After serving three years as an assistant coach, Roger White, a two-time conference coach of the year, is now in his sixth season at the helm for the Rice women's tennis program, having taken the reins in June 2001.
White guided the Owls to a historic first in 2006 as Rice won the Conference USA championship as the No. 7 seed. The triumph marked the first time in their storied history for the Owls to claim a league title. Rice defeated the top three seeds in the tournament on the way to claiming the crown and C-USA's automatic bid to the NCAA championship. Senior Blair DiSesa was named the C-USA player of the year and received Rice's first NCAA singles bid in 20 years. The Owls' Alanna Rodgers was also honored for her stellar play in Dallas, receiving "Outstanding Singles Player of the C-USA Championship" recognition from the league coaches. Joining DiSesa in receiving all-conference honors were Christine Dao (second team), Medeja Egic (second team), and Tiffany Lee (third team).
In 2005, White guided the Owls to their most wins in eight seasons at 16-9 as Rice advanced to the Western Athletic Conference finals for the first time and finished ranked 51st nationally. The season was highlighted by upsets of 23rd-ranked LSU and 52nd-ranked Maryland. DiSesa received first-team all-WAC singles honors for the second-straight year, while Tracie Chong (singles & doubles) and Kimberley Patenaude (doubles) were named to the second team.
The 2004 spring season saw the Owls open with four consecutive wins, including a 5-2 upset at 40th-ranked Minnesota. But the young team had a tough challenge ahead, facing another 15 ranked foes, including five in the top 20. At the end of the long road, DiSesa earned first-team all-WAC singles honors. Lauren Archer was named to the singles second team, while Chong and Karen Chao earned all-WAC second team doubles recognition.
The fall of 2003 saw White's pupils put together one of the Owls' best showings at the ITA Southwest Regional Championships when Archer, Chong and DiSesa all advanced to the quarterfinals of the singles draw. Rice was the only program to have three players still playing among the final eight.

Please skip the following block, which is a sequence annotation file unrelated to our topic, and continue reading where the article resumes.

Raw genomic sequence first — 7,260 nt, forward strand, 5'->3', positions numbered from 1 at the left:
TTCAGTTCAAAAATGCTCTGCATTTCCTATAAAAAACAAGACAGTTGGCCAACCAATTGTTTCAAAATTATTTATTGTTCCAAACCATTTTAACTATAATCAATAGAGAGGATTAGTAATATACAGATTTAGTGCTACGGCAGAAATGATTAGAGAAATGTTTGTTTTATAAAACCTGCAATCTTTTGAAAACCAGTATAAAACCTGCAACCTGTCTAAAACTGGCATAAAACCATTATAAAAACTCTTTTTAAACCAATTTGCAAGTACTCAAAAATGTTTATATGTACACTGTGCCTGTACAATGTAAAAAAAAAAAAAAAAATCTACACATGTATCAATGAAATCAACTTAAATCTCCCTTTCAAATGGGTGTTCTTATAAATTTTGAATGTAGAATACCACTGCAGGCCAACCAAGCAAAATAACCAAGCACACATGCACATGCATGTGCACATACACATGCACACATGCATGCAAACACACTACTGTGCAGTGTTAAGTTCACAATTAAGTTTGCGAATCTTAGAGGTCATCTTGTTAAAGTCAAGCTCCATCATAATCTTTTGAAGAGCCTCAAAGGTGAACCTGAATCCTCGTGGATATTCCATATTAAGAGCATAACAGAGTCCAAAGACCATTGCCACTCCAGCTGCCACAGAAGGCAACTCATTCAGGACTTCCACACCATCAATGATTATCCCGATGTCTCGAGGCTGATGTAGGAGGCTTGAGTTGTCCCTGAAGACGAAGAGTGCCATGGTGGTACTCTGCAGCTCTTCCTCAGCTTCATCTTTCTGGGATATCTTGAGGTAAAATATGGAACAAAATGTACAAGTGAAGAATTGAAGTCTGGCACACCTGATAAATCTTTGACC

In spring 2003, White ran his charges through a demanding schedule, playing ranked opponents 14 times, including taking on the two-time defending national champion, Stanford, in Palo Alto, Calif. The young Owls were recognized for their efforts as Archer was named the WAC freshman of the year as well as receiving first-team all-conference honors in singles. DiSesa was named to the second team in singles and doubles, with Archer.
In 2001, his first fall at the helm was highlighted by the stellar performances of Jeri Gonzales and Yasmin Fisher at the ITA Southwest Regional Championships. The duo blasted through their opponents in the early going, advancing to the finals. Heading into the dual-match season, White quickly proved that he was willing to take on anyone, anywhere when his Owls faced fourth-ranked Vanderbilt in Nashville, Tenn., in their season opener. The same day, Rice took on 25th-ranked South Alabama for the first of seven doubleheaders during the year.
White's teams have also continued the long-standing tradition of academic excellence. The Owls have been honored by the ITA the past three years with all-Academic team status, while 21 players have received 16 ITA Scholar-Athlete awards.
White was named the Owls' assistant coach in 1998 and quickly helped Rice to a 15-6 record and its fourth consecutive NCAA regional bid. In the fall of 1999, the Owls qualified both a singles player and a doubles team for the Clay Court National Championships, a program first. In White's three years as assistant coach, the Rice women produced a 39-28 record and earned ITA team academic all-America honors each year.
Prior to joining the Owls, White was the assistant head tennis professional at the Houston Country Club after holding the position of director of tennis at Atascocita Country Club (1989-96). He began his career as head teaching professional at Kingwood Country Club in 1986, and in 1988 moved to Walden Golf and Country Club, where he served as director of tennis and racquet sports for two years.
White earned all-America honors as a collegian at Abilene Christian for the 1986 season, in which he was ranked as high as second in doubles and 23rd in singles nationally by the Intercollegiate Tennis Coaches Association.
A native of Miami, Okla., White lives in Houston with his wife, Suzanne, who played tennis for Trinity University in 1986-90. The couple have two children, Christopher (3) and Laura (1).